Sony announced yesterday it has developed new technology for the tiny imaging chips that power cameras in portable devices, which will allow for clearer photographs while using less space and cutting manufacturing costs.
The company said it has developed a method for building CMOS sensors, widely used in mobile phones and digital cameras, that will reduce their surface area and allow imaging circuitry to be produced separately from the supporting logic. Sony said it will also add new technology to reduce picture distortion in dark scenes and allow videos to capture a wider range of light.
(Two monitors at a Sony press conference in Tokyo demonstrate the company's new high dynamic range technology for image sensors, on video of a toy train against a bright background.)
Sample shipments of image sensors that use the new manufacturing method will begin from March, with mass production to start in the fall. The new imaging technologies will be introduced into broad production late this year or early next, the company said.
"Initially we will work to insure that these sensors can be used in all smartphones," said Yasuhiro Ueda, an executive in Sony's image sensor division. "After we have achieved success with phones, we are planning to expand into areas such as audio-visual products, surveillance and manufacturing."
Ueda spoke to reporters at a press conference in Tokyo, where the company showed demonstrations of the clearer images and video it said can be produced with the new chips.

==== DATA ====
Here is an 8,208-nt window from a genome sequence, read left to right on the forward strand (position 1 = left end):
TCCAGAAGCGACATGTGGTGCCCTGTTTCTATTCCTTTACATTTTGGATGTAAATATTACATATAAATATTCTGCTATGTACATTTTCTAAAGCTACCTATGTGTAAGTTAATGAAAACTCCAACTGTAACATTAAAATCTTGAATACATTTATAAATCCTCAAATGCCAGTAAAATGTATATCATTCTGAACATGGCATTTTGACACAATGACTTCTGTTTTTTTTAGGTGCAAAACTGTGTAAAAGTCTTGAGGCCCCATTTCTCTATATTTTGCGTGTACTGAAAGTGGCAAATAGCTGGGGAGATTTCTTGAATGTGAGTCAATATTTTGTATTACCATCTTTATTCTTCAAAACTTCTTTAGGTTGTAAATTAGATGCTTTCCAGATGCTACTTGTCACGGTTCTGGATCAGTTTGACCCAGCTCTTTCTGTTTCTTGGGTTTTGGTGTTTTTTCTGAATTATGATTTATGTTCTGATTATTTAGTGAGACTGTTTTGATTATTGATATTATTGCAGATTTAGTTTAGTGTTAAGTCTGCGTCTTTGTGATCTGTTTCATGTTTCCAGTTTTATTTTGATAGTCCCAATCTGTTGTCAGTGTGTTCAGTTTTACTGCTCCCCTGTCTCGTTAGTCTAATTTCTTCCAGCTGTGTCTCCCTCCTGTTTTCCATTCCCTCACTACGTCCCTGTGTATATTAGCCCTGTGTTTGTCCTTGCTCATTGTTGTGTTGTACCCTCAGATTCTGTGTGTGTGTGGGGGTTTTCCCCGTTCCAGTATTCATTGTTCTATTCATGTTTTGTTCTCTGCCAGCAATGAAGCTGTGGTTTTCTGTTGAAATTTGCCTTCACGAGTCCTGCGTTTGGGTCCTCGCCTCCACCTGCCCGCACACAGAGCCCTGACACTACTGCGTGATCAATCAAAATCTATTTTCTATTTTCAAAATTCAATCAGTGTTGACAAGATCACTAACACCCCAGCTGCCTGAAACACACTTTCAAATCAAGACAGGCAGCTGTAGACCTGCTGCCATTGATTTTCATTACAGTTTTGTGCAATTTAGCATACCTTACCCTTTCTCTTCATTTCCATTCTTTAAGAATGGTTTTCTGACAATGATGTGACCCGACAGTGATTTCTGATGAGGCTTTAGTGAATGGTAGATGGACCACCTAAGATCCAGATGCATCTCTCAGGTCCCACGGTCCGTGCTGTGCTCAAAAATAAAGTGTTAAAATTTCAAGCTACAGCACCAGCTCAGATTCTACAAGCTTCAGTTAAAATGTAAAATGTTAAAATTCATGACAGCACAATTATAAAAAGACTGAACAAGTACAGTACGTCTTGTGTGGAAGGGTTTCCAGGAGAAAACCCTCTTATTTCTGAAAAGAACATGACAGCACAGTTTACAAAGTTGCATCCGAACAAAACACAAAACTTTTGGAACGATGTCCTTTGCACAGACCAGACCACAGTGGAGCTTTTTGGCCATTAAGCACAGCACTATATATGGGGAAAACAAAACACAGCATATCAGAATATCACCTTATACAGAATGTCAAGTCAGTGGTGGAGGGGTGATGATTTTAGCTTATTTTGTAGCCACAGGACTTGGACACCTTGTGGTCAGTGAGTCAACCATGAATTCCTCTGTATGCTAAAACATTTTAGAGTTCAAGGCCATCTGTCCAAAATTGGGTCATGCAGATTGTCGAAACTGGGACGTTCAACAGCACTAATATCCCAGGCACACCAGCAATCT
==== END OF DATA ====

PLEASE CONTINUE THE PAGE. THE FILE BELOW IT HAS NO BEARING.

While Sony has an extensive line of digital cameras and smartphones of its own, it is also a major supplier of advanced image sensors for such products. Teardown reports have shown that the company's imaging chips are used in the iPhone 4S, and Apple listed Sony as a supplier in its corporate responsibility report issued earlier this month.
Sony's new manufacturing process layers image sensors on top of supporting logic using separate, stacked chips, as opposed to the current method of arraying both imaging and logic side by side on the same chip. This will create sensors with a smaller area while giving more space to processing logic, and allow for the two components to be produced independently.
Ueda said that Sony could outsource the logic portion while focusing more on the image sensors, one of its strengths.
The company also said that it would add white-light image sensors to the traditional red, green and blue found on such chips, providing better clarity to photos taken in low lighting. It will also increase the dynamic range of video recordings, allowing light sources of varying brightness to be captured in the same scene.
(Monitors show the effect of Sony's new image sensor technology at a press conference in Tokyo. Current technology using red, green and blue pixels is shown at left, while the right monitor also includes white pixels for more clarity.)
Sony has rarely held press conferences for its raw technology and components in the past, focusing instead on complete consumer products. But it is making an effort to maintain its reputation as a cutting-edge tech company as it gives up market share to massive rivals like Samsung and innovators like Apple.